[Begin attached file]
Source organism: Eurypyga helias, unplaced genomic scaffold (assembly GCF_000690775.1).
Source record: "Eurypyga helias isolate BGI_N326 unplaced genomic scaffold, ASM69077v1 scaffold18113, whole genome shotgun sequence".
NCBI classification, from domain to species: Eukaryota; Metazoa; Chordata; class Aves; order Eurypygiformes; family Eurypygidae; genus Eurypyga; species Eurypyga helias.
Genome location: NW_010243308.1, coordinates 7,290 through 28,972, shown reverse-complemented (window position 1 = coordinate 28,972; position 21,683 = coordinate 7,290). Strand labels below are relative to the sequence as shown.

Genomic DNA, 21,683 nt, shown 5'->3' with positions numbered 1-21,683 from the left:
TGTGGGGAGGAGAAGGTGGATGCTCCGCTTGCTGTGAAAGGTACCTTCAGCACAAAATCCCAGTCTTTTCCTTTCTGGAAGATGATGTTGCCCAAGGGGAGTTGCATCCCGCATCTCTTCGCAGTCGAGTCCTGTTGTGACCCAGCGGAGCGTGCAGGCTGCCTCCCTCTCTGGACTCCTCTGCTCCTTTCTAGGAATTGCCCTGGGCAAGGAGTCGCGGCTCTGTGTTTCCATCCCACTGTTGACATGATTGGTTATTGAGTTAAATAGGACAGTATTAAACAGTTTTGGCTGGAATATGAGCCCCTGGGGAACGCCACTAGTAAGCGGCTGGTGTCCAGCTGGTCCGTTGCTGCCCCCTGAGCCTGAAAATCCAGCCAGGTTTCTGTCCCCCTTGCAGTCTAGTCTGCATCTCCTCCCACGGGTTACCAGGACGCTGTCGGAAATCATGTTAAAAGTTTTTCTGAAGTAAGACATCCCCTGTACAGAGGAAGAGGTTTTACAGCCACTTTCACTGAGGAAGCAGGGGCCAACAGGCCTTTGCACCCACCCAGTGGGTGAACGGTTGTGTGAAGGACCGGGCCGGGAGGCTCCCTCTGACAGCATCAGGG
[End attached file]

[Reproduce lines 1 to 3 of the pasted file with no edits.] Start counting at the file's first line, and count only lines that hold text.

Source organism: Eurypyga helias, unplaced genomic scaffold (assembly GCF_000690775.1).
Source record: "Eurypyga helias isolate BGI_N326 unplaced genomic scaffold, ASM69077v1 scaffold18113, whole genome shotgun sequence".
NCBI classification, from domain to species: Eukaryota; Metazoa; Chordata; class Aves; order Eurypygiformes; family Eurypygidae; genus Eurypyga; species Eurypyga helias.